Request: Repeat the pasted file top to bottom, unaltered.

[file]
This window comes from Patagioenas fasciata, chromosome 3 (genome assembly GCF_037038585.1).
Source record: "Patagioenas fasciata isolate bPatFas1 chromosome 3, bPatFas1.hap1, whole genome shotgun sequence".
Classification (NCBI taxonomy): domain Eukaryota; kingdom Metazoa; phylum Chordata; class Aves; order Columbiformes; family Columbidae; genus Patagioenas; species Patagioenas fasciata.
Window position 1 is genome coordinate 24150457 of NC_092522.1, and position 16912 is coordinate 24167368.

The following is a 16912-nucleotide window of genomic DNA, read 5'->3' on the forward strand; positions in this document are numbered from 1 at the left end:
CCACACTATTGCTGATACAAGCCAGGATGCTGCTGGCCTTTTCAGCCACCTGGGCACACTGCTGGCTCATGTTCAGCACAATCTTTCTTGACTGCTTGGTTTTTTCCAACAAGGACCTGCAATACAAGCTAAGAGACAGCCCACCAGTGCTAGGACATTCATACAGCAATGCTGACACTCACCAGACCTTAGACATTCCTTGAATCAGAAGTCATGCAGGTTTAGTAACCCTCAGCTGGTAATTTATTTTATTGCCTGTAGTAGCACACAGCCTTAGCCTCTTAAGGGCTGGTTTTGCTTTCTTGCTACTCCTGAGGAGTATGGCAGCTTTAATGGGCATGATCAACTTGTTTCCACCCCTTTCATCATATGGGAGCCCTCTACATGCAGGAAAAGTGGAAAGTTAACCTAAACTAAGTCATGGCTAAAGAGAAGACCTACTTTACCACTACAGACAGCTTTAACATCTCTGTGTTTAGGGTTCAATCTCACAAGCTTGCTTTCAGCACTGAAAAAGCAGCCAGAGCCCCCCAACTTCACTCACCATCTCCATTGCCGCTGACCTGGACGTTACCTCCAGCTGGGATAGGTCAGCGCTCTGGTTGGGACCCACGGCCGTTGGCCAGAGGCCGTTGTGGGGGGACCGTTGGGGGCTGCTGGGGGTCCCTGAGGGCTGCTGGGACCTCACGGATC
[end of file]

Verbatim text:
This window comes from Patagioenas fasciata, chromosome 3 (genome assembly GCF_037038585.1).
Source record: "Patagioenas fasciata isolate bPatFas1 chromosome 3, bPatFas1.hap1, whole genome shotgun sequence".
Classification (NCBI taxonomy): domain Eukaryota; kingdom Metazoa; phylum Chordata; class Aves; order Columbiformes; family Columbidae; genus Patagioenas; species Patagioenas fasciata.
Window position 1 is genome coordinate 24150457 of NC_092522.1, and position 16912 is coordinate 24167368.

The following is a 16912-nucleotide window of genomic DNA, read 5'->3' on the forward strand; positions in this document are numbered from 1 at the left end:
CCACACTATTGCTGATACAAGCCAGGATGCTGCTGGCCTTTTCAGCCACCTGGGCACACTGCTGGCTCATGTTCAGCACAATCTTTCTTGACTGCTTGGTTTTTTCCAACAAGGACCTGCAATACAAGCTAAGAGACAGCCCACCAGTGCTAGGACATTCATACAGCAATGCTGACACTCACCAGACCTTAGACATTCCTTGAATCAGAAGTCATGCAGGTTTAGTAACCCTCAGCTGGTAATTTATTTTATTGCCTGTAGTAGCACACAGCCTTAGCCTCTTAAGGGCTGGTTTTGCTTTCTTGCTACTCCTGAGGAGTATGGCAGCTTTAATGGGCATGATCAACTTGTTTCCACCCCTTTCATCATATGGGAGCCCTCTACATGCAGGAAAAGTGGAAAGTTAACCTAAACTAAGTCATGGCTAAAGAGAAGACCTACTTTACCACTACAGACAGCTTTAACATCTCTGTGTTTAGGGTTCAATCTCACAAGCTTGCTTTCAGCACTGAAAAAGCAGCCAGAGCCCCCCAACTTCACTCACCATCTCCATTGCCGCTGACCTGGACGTTACCTCCAGCTGGGATAGGTCAGCGCTCTGGTTGGGACCCACGGCCGTTGGCCAGAGGCCGTTGTGGGGGGACCGTTGGGGGCTGCTGGGGGTCCCTGAGGGCTGCTGGGACCTCACGGATC